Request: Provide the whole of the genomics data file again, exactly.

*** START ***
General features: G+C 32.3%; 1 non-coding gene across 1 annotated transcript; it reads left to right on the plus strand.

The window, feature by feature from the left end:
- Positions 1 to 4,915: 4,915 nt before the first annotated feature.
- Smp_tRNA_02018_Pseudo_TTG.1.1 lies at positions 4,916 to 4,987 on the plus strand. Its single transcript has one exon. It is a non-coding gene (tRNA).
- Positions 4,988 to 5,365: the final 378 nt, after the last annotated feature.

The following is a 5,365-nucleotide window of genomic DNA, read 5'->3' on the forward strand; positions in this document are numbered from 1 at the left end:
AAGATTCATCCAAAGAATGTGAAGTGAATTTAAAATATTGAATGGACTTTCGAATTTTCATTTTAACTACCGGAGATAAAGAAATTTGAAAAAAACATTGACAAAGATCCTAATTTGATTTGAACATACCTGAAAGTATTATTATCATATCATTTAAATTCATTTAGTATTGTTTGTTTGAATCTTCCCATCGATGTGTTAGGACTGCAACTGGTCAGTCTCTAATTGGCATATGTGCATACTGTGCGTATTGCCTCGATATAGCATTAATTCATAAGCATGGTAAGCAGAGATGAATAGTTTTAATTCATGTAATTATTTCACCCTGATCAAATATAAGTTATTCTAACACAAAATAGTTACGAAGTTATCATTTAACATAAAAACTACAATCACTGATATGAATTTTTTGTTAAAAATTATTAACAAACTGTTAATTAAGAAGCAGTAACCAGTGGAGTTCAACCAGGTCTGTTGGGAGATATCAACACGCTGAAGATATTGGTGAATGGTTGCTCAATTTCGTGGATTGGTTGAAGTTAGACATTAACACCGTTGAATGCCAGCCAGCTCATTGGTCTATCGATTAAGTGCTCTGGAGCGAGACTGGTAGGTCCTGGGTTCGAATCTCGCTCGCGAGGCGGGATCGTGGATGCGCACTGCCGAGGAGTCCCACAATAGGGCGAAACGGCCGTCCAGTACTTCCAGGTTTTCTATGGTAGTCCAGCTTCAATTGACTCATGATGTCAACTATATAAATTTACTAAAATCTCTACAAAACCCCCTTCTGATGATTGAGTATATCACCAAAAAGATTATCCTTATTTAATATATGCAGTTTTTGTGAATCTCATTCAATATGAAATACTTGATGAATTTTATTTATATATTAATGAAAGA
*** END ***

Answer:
General features: G+C 32.3%; 1 non-coding gene across 1 annotated transcript; it reads left to right on the plus strand.

The window, feature by feature from the left end:
- Positions 1 to 4,915: 4,915 nt before the first annotated feature.
- Smp_tRNA_02018_Pseudo_TTG.1.1 lies at positions 4,916 to 4,987 on the plus strand. Its single transcript has one exon. It is a non-coding gene (tRNA).
- Positions 4,988 to 5,365: the final 378 nt, after the last annotated feature.

The following is a 5,365-nucleotide window of genomic DNA, read 5'->3' on the forward strand; positions in this document are numbered from 1 at the left end:
AAGATTCATCCAAAGAATGTGAAGTGAATTTAAAATATTGAATGGACTTTCGAATTTTCATTTTAACTACCGGAGATAAAGAAATTTGAAAAAAACATTGACAAAGATCCTAATTTGATTTGAACATACCTGAAAGTATTATTATCATATCATTTAAATTCATTTAGTATTGTTTGTTTGAATCTTCCCATCGATGTGTTAGGACTGCAACTGGTCAGTCTCTAATTGGCATATGTGCATACTGTGCGTATTGCCTCGATATAGCATTAATTCATAAGCATGGTAAGCAGAGATGAATAGTTTTAATTCATGTAATTATTTCACCCTGATCAAATATAAGTTATTCTAACACAAAATAGTTACGAAGTTATCATTTAACATAAAAACTACAATCACTGATATGAATTTTTTGTTAAAAATTATTAACAAACTGTTAATTAAGAAGCAGTAACCAGTGGAGTTCAACCAGGTCTGTTGGGAGATATCAACACGCTGAAGATATTGGTGAATGGTTGCTCAATTTCGTGGATTGGTTGAAGTTAGACATTAACACCGTTGAATGCCAGCCAGCTCATTGGTCTATCGATTAAGTGCTCTGGAGCGAGACTGGTAGGTCCTGGGTTCGAATCTCGCTCGCGAGGCGGGATCGTGGATGCGCACTGCCGAGGAGTCCCACAATAGGGCGAAACGGCCGTCCAGTACTTCCAGGTTTTCTATGGTAGTCCAGCTTCAATTGACTCATGATGTCAACTATATAAATTTACTAAAATCTCTACAAAACCCCCTTCTGATGATTGAGTATATCACCAAAAAGATTATCCTTATTTAATATATGCAGTTTTTGTGAATCTCATTCAATATGAAATACTTGATGAATTTTATTTATATATTAATGAAAGA